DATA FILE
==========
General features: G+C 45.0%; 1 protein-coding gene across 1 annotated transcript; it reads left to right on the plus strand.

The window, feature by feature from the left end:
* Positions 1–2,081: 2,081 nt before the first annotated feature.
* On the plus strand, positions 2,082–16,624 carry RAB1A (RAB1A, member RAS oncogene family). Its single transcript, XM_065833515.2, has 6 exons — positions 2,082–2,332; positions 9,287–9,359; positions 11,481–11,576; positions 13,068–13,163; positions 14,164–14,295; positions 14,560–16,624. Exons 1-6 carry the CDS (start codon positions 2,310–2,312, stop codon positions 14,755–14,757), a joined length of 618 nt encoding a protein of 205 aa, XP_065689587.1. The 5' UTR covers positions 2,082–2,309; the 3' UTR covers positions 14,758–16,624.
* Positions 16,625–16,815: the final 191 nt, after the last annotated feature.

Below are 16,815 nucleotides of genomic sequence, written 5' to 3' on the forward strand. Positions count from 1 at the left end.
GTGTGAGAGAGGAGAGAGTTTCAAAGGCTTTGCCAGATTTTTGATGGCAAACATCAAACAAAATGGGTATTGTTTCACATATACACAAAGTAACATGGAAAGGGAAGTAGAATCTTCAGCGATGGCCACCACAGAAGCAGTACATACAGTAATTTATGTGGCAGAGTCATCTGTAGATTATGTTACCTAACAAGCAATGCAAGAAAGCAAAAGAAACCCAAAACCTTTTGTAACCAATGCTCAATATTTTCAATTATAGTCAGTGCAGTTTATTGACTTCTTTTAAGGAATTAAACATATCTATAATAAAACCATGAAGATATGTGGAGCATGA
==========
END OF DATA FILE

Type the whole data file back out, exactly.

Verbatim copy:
General features: G+C 45.0%; 1 protein-coding gene across 1 annotated transcript; it reads left to right on the plus strand.

The window, feature by feature from the left end:
* Positions 1–2,081: 2,081 nt before the first annotated feature.
* On the plus strand, positions 2,082–16,624 carry RAB1A (RAB1A, member RAS oncogene family). Its single transcript, XM_065833515.2, has 6 exons — positions 2,082–2,332; positions 9,287–9,359; positions 11,481–11,576; positions 13,068–13,163; positions 14,164–14,295; positions 14,560–16,624. Exons 1-6 carry the CDS (start codon positions 2,310–2,312, stop codon positions 14,755–14,757), a joined length of 618 nt encoding a protein of 205 aa, XP_065689587.1. The 5' UTR covers positions 2,082–2,309; the 3' UTR covers positions 14,758–16,624.
* Positions 16,625–16,815: the final 191 nt, after the last annotated feature.

Below are 16,815 nucleotides of genomic sequence, written 5' to 3' on the forward strand. Positions count from 1 at the left end.
GTGTGAGAGAGGAGAGAGTTTCAAAGGCTTTGCCAGATTTTTGATGGCAAACATCAAACAAAATGGGTATTGTTTCACATATACACAAAGTAACATGGAAAGGGAAGTAGAATCTTCAGCGATGGCCACCACAGAAGCAGTACATACAGTAATTTATGTGGCAGAGTCATCTGTAGATTATGTTACCTAACAAGCAATGCAAGAAAGCAAAAGAAACCCAAAACCTTTTGTAACCAATGCTCAATATTTTCAATTATAGTCAGTGCAGTTTATTGACTTCTTTTAAGGAATTAAACATATCTATAATAAAACCATGAAGATATGTGGAGCATGA